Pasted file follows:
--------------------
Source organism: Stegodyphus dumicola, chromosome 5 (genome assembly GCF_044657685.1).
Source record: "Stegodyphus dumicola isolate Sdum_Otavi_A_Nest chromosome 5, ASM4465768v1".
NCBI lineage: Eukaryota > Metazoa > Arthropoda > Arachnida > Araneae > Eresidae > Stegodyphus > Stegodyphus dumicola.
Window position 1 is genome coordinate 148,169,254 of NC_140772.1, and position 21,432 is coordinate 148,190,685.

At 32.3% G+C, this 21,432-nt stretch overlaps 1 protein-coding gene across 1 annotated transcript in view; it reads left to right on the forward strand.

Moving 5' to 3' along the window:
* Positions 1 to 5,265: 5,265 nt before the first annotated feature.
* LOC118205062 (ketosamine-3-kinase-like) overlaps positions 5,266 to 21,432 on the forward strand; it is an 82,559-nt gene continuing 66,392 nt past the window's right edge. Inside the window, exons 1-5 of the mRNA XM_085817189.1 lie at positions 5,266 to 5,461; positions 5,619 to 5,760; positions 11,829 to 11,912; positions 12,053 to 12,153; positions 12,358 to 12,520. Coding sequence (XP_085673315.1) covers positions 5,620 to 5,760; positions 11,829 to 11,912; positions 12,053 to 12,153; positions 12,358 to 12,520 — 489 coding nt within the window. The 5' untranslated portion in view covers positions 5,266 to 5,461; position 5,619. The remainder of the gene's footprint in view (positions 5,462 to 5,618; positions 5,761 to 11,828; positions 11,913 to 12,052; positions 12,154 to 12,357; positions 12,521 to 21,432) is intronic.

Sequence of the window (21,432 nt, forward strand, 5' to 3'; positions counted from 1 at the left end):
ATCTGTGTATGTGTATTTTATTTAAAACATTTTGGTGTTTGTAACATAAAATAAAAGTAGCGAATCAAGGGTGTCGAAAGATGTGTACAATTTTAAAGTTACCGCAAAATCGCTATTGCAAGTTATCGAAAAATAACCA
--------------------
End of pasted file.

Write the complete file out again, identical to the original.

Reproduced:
Source organism: Stegodyphus dumicola, chromosome 5 (genome assembly GCF_044657685.1).
Source record: "Stegodyphus dumicola isolate Sdum_Otavi_A_Nest chromosome 5, ASM4465768v1".
NCBI lineage: Eukaryota > Metazoa > Arthropoda > Arachnida > Araneae > Eresidae > Stegodyphus > Stegodyphus dumicola.
Window position 1 is genome coordinate 148,169,254 of NC_140772.1, and position 21,432 is coordinate 148,190,685.

At 32.3% G+C, this 21,432-nt stretch overlaps 1 protein-coding gene across 1 annotated transcript in view; it reads left to right on the forward strand.

Moving 5' to 3' along the window:
* Positions 1 to 5,265: 5,265 nt before the first annotated feature.
* LOC118205062 (ketosamine-3-kinase-like) overlaps positions 5,266 to 21,432 on the forward strand; it is an 82,559-nt gene continuing 66,392 nt past the window's right edge. Inside the window, exons 1-5 of the mRNA XM_085817189.1 lie at positions 5,266 to 5,461; positions 5,619 to 5,760; positions 11,829 to 11,912; positions 12,053 to 12,153; positions 12,358 to 12,520. Coding sequence (XP_085673315.1) covers positions 5,620 to 5,760; positions 11,829 to 11,912; positions 12,053 to 12,153; positions 12,358 to 12,520 — 489 coding nt within the window. The 5' untranslated portion in view covers positions 5,266 to 5,461; position 5,619. The remainder of the gene's footprint in view (positions 5,462 to 5,618; positions 5,761 to 11,828; positions 11,913 to 12,052; positions 12,154 to 12,357; positions 12,521 to 21,432) is intronic.

Sequence of the window (21,432 nt, forward strand, 5' to 3'; positions counted from 1 at the left end):
ATCTGTGTATGTGTATTTTATTTAAAACATTTTGGTGTTTGTAACATAAAATAAAAGTAGCGAATCAAGGGTGTCGAAAGATGTGTACAATTTTAAAGTTACCGCAAAATCGCTATTGCAAGTTATCGAAAAATAACCA